Man in the Middle Attack’s is usually performed when a hacker is able to get ahold of your information by breaking through your WiFi’s encryption and snagging your personal messages.

So make sure you change your password to something other than “abc123”.


Darknet is the scary outer region of the internet where most the illegal and evil things take place.

It’s an unpoliced section that is basically the internet’s black market for drugs, guns, and a resource for black hat hackers to find hacking software and leads from other hackers on sensitive information.

It’s a scary corner of the net and is crucial to understand when it comes to your cybersecurity.

There You Have it – the 13 cybersecurity terms that everyone should know – Now You will Never Feel Like you are Out of the Loop Again!

With knowing the terminology and the tools to implement to secure your business you will never have to worry about the threats lurking in the deep dark corners of the web.

If you have any questions regarding other cybersecurity terms you may come across, feel free to get in touch with us through out contact page and we will break it all down for you.

Stay safe out there!

Bad News from Google: The Number of Hacked Sites Increased in 2016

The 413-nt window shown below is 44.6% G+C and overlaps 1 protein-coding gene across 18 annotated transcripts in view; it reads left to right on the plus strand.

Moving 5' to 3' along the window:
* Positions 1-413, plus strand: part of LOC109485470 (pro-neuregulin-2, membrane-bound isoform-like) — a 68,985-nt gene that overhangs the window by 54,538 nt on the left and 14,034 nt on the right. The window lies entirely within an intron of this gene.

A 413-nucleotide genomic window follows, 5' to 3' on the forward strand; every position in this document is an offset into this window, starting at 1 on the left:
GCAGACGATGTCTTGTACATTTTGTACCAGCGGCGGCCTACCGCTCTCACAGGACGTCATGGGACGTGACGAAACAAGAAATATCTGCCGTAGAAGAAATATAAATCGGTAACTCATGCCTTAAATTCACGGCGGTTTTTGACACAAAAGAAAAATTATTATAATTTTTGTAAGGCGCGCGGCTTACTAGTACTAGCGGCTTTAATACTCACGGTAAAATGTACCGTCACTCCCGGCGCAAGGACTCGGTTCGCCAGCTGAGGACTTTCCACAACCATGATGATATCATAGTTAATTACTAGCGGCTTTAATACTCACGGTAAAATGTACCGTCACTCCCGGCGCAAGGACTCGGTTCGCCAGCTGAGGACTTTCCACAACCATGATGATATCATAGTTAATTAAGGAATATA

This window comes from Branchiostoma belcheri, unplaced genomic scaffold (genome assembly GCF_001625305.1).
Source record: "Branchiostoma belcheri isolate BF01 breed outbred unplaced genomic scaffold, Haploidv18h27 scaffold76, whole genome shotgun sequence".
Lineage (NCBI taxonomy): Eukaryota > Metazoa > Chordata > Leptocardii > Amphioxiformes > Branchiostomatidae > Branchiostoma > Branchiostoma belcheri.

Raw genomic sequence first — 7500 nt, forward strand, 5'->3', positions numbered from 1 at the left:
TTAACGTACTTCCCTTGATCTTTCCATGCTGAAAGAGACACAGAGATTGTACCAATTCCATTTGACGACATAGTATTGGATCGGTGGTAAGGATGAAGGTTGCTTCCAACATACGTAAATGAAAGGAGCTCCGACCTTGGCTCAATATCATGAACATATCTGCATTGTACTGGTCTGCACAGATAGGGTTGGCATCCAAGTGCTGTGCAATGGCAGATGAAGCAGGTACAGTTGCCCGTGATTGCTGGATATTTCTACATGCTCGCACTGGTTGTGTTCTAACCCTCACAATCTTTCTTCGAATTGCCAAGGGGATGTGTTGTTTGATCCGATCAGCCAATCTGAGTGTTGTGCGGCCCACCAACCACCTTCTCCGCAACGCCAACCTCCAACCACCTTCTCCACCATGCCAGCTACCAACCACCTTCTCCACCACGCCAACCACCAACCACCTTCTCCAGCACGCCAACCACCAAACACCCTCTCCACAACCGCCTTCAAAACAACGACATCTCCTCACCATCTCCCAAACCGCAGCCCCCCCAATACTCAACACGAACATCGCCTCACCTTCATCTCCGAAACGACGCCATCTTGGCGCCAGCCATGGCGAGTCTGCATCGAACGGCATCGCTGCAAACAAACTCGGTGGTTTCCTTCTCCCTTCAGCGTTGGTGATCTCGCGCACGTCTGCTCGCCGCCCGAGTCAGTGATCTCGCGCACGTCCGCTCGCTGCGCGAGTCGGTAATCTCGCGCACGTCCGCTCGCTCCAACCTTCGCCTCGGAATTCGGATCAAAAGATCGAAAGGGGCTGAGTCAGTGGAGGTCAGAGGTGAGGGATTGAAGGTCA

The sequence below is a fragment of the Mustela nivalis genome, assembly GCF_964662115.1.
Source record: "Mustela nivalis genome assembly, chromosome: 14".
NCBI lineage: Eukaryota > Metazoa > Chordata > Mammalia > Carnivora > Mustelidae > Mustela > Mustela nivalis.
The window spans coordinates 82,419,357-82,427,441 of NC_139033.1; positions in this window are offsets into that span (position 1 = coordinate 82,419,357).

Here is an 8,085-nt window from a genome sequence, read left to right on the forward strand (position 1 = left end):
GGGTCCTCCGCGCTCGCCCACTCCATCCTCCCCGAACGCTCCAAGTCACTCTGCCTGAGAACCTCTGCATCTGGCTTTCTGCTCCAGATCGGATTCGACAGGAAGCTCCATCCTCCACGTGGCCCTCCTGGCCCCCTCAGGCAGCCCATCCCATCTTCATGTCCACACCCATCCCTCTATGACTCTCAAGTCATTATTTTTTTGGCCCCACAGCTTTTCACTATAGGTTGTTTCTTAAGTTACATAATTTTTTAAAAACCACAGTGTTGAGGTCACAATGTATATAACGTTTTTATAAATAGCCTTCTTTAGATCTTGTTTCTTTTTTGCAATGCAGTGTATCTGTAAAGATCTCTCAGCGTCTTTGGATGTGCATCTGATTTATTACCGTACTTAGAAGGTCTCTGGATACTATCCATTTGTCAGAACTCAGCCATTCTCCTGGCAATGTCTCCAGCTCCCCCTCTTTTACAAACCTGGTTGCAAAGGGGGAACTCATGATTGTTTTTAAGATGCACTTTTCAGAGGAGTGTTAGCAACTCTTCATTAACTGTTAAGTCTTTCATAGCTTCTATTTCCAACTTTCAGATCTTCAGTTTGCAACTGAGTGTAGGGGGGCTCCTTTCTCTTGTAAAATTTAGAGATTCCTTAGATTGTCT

hacked sites

Cyber attacks on websites jumped 32 percent in 2016 compared to 2015 according to Google’s latest website security report.

But the bad news gets worse.

Google predicts the growth in the number of hacked sites is going to become a trend. Their experts are willing to bet that percentage will grow every year.


Hackers spend their time aggressively searching for every possible vulnerability in a site. As websites are updated, hackers step up their own game.

They’re effectively playing a long game of cat and mouse with your business.

So in light of this news and in case you haven’t read up on hacking and internet threats in a while, here’s a quick primer to help you understand Google’s report:

The Most Common Hacks

“Hacking” is a general term so over-used it is effectively meaningless.

In this case, a hack is an attack, but it is not a single kind of attack.

According to Google, hacked sites might be a website afflicted with user-generated spam. Cloaked images, keyword stuff, redirects, or poisonous links also throw a website into the category of hacked sites.

Essentially, Google looks for anything spammy about a site and puts it on a watch list.

This stuff may sound benign to the average person, but it isn’t.

It’s akin to cancer for your code.

For example, you’ve spotted the gibberish hack when you come upon a page filled with nonsensical words and phrases – normally keywords to boost the site on Google’s search ranking.

Google also lists the cloaked keywords hack as a prominent method.

This hack is more difficult to spot because the pages sometimes look like the original template. But, if you look closely, you can see words, images, or links that don’t belong.